The school is fortunate to serve several students from the Aché community, and for the students to share their culture with their peers. Among our recent graduates, there are seven young Aché women, most are the first ever to finish high school in their families. All seven of them hope to go on to university. They are: Marisa Tykuarangui, Raquel Eiragui, Pablina Myvangi, Rufina Tatugi, Adriana Yapegui, Eulalia Piragui, Yolanda Yacuchangui. The last three are young mothers who made great sacrifices in order to offer their children a better life.
The two young women featured in this photo are Raquel Eiragi, whose brother graduated recently from an affiliated school with an emphasis on agriculture, and Marisa Tykuarangi, who is the first in her family to graduate high school. They worked together on a project that values Aché artisan works, and were chosen by their community to spearhead an Aché artisan cooperative. During their time at the school they have become recognized leaders in the community. Through their initiative, they and other young people in the community have learned from their elders how to create traditional artisan works. They play a crucial role in conserving and valuing Aché cultural traditions, all the while creating income opportunities for their community.
You have the opportunity to support other young women like them in their academic endeavors so that they can be better positioned to support themselves and their families and be empowered as advocates for the community and its traditions. Please consider a recurring monthly donation, or giving a donation to this project as a gift or in honor of someone. Thank you for your continued support!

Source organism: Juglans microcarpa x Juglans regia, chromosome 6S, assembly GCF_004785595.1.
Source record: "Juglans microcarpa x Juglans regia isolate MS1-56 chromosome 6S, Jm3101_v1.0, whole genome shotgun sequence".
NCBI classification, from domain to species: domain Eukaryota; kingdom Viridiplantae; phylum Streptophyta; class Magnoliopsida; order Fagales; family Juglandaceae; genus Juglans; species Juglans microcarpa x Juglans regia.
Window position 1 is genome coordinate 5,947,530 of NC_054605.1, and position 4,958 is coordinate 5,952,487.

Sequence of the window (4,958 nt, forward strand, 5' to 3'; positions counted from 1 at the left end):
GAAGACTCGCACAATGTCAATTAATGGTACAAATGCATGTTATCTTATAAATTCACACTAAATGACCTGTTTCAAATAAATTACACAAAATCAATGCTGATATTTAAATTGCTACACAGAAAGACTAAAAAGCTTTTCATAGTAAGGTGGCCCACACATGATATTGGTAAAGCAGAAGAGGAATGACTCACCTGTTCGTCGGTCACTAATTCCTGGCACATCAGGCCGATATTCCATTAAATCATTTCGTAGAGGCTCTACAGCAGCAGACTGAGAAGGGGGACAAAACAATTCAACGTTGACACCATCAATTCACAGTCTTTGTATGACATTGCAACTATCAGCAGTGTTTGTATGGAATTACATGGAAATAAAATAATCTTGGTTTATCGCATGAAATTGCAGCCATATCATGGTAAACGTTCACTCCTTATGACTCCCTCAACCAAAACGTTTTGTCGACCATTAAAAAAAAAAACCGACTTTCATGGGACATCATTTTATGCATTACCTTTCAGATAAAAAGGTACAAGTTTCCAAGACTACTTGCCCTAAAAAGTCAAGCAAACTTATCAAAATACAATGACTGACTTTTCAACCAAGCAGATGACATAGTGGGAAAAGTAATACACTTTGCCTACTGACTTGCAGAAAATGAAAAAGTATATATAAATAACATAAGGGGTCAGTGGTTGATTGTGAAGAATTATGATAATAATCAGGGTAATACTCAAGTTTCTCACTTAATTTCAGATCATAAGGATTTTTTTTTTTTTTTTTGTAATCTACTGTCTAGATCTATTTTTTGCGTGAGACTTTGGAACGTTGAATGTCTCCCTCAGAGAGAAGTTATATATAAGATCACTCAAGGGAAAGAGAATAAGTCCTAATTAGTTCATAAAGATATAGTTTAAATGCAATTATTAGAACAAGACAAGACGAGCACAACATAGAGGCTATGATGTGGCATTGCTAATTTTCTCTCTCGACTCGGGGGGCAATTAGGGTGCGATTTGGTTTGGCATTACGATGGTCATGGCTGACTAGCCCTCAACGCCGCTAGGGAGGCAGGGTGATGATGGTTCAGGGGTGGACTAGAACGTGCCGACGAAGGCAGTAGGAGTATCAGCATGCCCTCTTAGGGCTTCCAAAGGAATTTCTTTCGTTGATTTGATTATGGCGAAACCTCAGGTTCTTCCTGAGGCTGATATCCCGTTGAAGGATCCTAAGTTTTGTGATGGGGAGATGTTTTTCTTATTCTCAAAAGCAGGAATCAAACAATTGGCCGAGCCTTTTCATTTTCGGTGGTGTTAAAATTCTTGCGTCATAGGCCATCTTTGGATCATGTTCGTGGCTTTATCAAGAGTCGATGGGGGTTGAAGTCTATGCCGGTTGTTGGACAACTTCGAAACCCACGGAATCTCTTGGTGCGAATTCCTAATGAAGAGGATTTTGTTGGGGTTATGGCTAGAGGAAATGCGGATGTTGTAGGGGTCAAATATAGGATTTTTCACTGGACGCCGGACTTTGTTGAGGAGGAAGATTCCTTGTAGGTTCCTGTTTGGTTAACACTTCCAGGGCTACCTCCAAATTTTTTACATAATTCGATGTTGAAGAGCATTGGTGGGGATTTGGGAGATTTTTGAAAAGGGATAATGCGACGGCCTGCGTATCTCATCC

December 17, 2011 marked a historic day for the Mbaracayu Girls School. 49 girls celebrated becoming the first ever graduating class of the school. They all received a high school degree with an emphasis in environmental sciences. All of the girls had family members in attendance to share this proud moment.
This marks a huge achievement for the girls, their families, and the community. Many of the girls came to the institution timid, and with no self-esteem or motivation for the future. Now they all know their value and are not afraid of new challenges. Against all odds, the girls have no only completed a high school education, but they have also become self-confident young women with an entrepreneurial spirit and skills that will open never imagined opportunities for them. They have paved the way for other girls in the region to become professionals, study at university, and to be valued for their intellect. The girls have new expectations of what life has to offer, far beyond being relegated to extreme poverty, early child bearing, domestic violence as a norm, or involvement in the drug trade, prostitution, or human trafficking – all too often the only options available for many girls in the region.
A big thanks to all of you who made this dream a reality. Please continue to join us on this journey by continuing to share your generosity with the girls who continue to pursue their dreams at the school.